3. 3. Page 3 (5) Such child is residing in the United States pursuant to a lawful admission for permanent residence at the time of the naturalization of the parent last naturalized under clause (2) or (3) of this subsection, or thereafter begins to reside permanently in the United States while under the age of 18 years.The applicant does not claim that his father was deceased or that his father naturalized prior to theapplicants birthday eighteenth birthday, nor does the record contain any evidence to indicate thateither event occurred. The AAO therefore finds that the requirements set forth in section 321(a)(l)and 321(a)(2) of the former Act have not been met. The AAO additionally finds that the applicant hasfailed to establish he meets the "legal separation" requirements set forth in section 321(a)(3) of theformer Act.The Board of Immigration Appeals (Board) stated clearly in Matter ofH, 3 I&N Dec. 742 (1949),that "legal separation" means either a limited or absolute divorce obtained through judicialproceedings. The Seventh Circuit in Wedderburn v. INS, 215 F.3d 795, 799 (7 2000) stated that"domestic relations law in the United States treats legal separation as the judicial suspension ordissolution of a marriage." See also Nehme v. INS, 252 F.3d 415,425-26 (5~ir. 2001).In Minasyan v. Gonzales, 401 F.3d 1069, 1076 (9 Cir. 2005), the Ninth Circuit held that a "legalseparation" was "a separation recognized by ... state law." The Ninth Circuit found that underCalifornia law "spouses are separated for legal purposes beginning on a court defined date ofseparation." Id. at 1078. In Minasyan, the parents 2001 divorce order listed a 1993 date of separation.The Ninth Circuit concluded that the separation date indicated in the parents divorce decree was a"separation recognized . . . by state law" and therefore a "legal separation for immigration purposes.The Ninth Circuit specifically did not address "whether in the absence of a judicial order, a completeand final break in a California marital relationship would constitute a legal separation." Id. at 1079n. 19.The AAO notes that the applicants parents divorce petition lists March 15, 2004 as their date ofseparation. The AAO further notes that, despite the applicants claim that his parents were separated in1992, there is no evidence in the record (other than the applicants fathers deportation order) that theywere physically separated or that the separation was in any way recognized by state law. The AAOnotes that there is evidence in the record establishing that the applicant resided with his parents in 2002.See e.g. Probation Officers Report (noting inter alia that the applicants father was present at the familyhome). The AAO finally notes that the applicants mother stated that she was married in hernaturalization application.The record reflects the applicants parents divorce occurred after the applicants 18 birthday. Therecord further indicates that the date of separation claimed in the applicants parents divorce petitionalso occurred after the applicants 18 birthday. There is no evidence that the applicants parentsseparation following the applicants fathers deportation disrupted the marital relationship or that it wasrecognized by state law as a separation. Accordingly, the AAO finds the applicant has failed toestablish that his parents obtained a "legal separation", as required by section 321(a)(3) of the formerAct. The applicant therefore does not qualify for citizenship under section 321 of the Act.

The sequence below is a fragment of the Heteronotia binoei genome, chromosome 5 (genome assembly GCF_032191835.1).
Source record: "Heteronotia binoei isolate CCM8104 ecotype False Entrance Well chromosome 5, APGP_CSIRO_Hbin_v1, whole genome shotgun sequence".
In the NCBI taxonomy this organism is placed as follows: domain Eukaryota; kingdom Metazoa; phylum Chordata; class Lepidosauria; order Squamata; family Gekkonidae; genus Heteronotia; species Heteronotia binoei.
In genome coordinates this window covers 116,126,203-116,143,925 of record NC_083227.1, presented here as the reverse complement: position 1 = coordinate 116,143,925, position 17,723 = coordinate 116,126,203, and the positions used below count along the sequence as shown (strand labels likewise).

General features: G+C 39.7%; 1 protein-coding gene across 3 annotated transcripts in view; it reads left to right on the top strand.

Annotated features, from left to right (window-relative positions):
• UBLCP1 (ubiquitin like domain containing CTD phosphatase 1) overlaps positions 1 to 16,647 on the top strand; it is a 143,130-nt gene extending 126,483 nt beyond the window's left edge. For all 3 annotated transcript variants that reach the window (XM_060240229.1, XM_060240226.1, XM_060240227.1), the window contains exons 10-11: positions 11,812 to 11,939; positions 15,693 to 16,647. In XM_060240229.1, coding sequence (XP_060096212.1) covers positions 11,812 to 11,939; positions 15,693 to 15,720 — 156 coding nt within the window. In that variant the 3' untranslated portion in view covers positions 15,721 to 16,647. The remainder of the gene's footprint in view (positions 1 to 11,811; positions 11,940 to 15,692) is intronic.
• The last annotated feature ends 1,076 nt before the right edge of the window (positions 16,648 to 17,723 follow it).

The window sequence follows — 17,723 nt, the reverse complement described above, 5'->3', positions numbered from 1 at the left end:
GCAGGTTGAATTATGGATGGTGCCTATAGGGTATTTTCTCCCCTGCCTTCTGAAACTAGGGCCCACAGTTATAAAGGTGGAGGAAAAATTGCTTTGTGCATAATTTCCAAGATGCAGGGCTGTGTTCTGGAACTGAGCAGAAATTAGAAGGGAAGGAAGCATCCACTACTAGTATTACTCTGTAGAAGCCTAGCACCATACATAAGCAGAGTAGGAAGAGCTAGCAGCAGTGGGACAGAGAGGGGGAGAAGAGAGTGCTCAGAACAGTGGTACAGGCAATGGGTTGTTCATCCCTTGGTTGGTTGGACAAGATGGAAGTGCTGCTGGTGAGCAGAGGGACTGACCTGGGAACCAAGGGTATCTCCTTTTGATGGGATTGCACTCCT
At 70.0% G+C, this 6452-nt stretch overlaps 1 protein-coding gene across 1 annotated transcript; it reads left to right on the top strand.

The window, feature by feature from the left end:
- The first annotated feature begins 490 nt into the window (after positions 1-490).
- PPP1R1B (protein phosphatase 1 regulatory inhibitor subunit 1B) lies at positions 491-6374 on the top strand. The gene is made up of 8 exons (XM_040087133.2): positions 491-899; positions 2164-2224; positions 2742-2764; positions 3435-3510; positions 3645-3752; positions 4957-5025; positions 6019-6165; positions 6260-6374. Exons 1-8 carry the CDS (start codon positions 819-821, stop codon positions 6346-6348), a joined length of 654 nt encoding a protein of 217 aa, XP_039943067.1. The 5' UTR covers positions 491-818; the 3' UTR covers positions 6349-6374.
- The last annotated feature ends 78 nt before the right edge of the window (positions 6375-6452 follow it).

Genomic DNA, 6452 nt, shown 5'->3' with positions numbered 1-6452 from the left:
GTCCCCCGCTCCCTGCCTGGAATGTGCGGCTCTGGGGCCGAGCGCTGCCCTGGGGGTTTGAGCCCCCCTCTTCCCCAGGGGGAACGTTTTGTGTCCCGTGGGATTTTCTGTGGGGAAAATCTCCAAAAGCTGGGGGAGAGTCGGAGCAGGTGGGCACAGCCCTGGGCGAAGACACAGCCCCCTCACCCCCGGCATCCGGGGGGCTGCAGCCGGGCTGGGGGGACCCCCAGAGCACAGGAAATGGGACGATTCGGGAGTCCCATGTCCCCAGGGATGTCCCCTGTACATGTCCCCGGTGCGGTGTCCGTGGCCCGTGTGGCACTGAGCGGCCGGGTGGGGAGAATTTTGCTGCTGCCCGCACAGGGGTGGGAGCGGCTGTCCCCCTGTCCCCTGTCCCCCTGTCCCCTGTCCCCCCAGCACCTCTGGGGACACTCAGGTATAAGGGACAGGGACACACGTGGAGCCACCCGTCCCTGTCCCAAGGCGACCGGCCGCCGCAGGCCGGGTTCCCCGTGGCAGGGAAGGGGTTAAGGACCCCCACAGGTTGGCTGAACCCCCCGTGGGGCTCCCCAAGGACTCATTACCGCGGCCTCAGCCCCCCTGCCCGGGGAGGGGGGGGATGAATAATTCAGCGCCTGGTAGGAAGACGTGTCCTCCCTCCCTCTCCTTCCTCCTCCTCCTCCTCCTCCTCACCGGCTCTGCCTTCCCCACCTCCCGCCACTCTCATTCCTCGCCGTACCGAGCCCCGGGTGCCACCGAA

4. 4. Page 4"Congress clearly intended that the naturalization of only one parent would result in the automaticnaturalization of an alien child only when there has been a formal, judicial alteration of the maritalrelationship." Nehme, 252 F.3d at 425-26 (emphasis in original) (recognizing that requiring thenaturalization of both parents, when the parents were married, "was necessary to promote the childfrom being separated from an alien parent who has a legal right to custody"); see also Wedderburn,215 F.3d at 800 (explaining that "Congress rationally could conclude that as long as the marriagecontinues the citizenship of children should not change automatically with the citizenship of a singleparent")(emphasis in original); Fierro v. Reno, 217 F.3d 1, 6 (lSt Cir. 2000)(stating that "both thelanguage of [section 321(a)] and its apparent underlying rationale suggest that Congress wasconcerned with the legal custody status of the child at the time that the parent was naturalized andduring the minority of the child")(emphasis in original).The AAO notes "[tlhere must be strict compliance with all the congressionally imposed prerequisitesto the acquisition of citizenship." Fedorenko v United States, 449 U.S. 490, 506 (198 1). 8 C.F.R. 5341.2(c) provides that the burden of proof shall be on the claimant to establish the claimedcitizenship by a preponderance of the evidence. The AAO finds that the applicant has not met hisburden of proof and the appeal will be dismissed.ORDER: The appeal is dismissed.

×